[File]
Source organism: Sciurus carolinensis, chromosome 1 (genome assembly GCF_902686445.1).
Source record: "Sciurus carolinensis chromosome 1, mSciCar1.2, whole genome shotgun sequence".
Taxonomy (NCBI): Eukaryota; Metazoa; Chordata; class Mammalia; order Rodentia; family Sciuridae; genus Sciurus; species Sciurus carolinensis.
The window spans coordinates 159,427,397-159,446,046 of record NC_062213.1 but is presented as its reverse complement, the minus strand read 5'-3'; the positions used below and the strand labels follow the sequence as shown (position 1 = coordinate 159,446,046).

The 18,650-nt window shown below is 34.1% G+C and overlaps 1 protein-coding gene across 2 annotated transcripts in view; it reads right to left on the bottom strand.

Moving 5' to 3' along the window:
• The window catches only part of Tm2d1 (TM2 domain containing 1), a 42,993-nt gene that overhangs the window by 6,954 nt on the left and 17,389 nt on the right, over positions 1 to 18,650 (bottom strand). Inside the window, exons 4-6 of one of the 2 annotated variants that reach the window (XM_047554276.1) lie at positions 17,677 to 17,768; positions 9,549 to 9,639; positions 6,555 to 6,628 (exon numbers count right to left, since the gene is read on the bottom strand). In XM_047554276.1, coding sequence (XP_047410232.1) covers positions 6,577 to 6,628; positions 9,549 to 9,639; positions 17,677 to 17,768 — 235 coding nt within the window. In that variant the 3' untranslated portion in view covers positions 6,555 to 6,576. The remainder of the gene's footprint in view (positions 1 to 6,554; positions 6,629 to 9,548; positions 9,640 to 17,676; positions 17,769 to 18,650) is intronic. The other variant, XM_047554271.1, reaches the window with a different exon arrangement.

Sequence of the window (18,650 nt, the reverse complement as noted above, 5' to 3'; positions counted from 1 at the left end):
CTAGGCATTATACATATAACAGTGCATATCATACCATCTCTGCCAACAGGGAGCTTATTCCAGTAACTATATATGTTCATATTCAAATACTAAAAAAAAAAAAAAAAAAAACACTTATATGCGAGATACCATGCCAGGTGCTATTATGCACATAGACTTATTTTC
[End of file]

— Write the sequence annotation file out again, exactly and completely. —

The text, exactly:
Source organism: Sciurus carolinensis, chromosome 1 (genome assembly GCF_902686445.1).
Source record: "Sciurus carolinensis chromosome 1, mSciCar1.2, whole genome shotgun sequence".
Taxonomy (NCBI): Eukaryota; Metazoa; Chordata; class Mammalia; order Rodentia; family Sciuridae; genus Sciurus; species Sciurus carolinensis.
The window spans coordinates 159,427,397-159,446,046 of record NC_062213.1 but is presented as its reverse complement, the minus strand read 5'-3'; the positions used below and the strand labels follow the sequence as shown (position 1 = coordinate 159,446,046).

The 18,650-nt window shown below is 34.1% G+C and overlaps 1 protein-coding gene across 2 annotated transcripts in view; it reads right to left on the bottom strand.

Moving 5' to 3' along the window:
• The window catches only part of Tm2d1 (TM2 domain containing 1), a 42,993-nt gene that overhangs the window by 6,954 nt on the left and 17,389 nt on the right, over positions 1 to 18,650 (bottom strand). Inside the window, exons 4-6 of one of the 2 annotated variants that reach the window (XM_047554276.1) lie at positions 17,677 to 17,768; positions 9,549 to 9,639; positions 6,555 to 6,628 (exon numbers count right to left, since the gene is read on the bottom strand). In XM_047554276.1, coding sequence (XP_047410232.1) covers positions 6,577 to 6,628; positions 9,549 to 9,639; positions 17,677 to 17,768 — 235 coding nt within the window. In that variant the 3' untranslated portion in view covers positions 6,555 to 6,576. The remainder of the gene's footprint in view (positions 1 to 6,554; positions 6,629 to 9,548; positions 9,640 to 17,676; positions 17,769 to 18,650) is intronic. The other variant, XM_047554271.1, reaches the window with a different exon arrangement.

Sequence of the window (18,650 nt, the reverse complement as noted above, 5' to 3'; positions counted from 1 at the left end):
CTAGGCATTATACATATAACAGTGCATATCATACCATCTCTGCCAACAGGGAGCTTATTCCAGTAACTATATATGTTCATATTCAAATACTAAAAAAAAAAAAAAAAAAAACACTTATATGCGAGATACCATGCCAGGTGCTATTATGCACATAGACTTATTTTC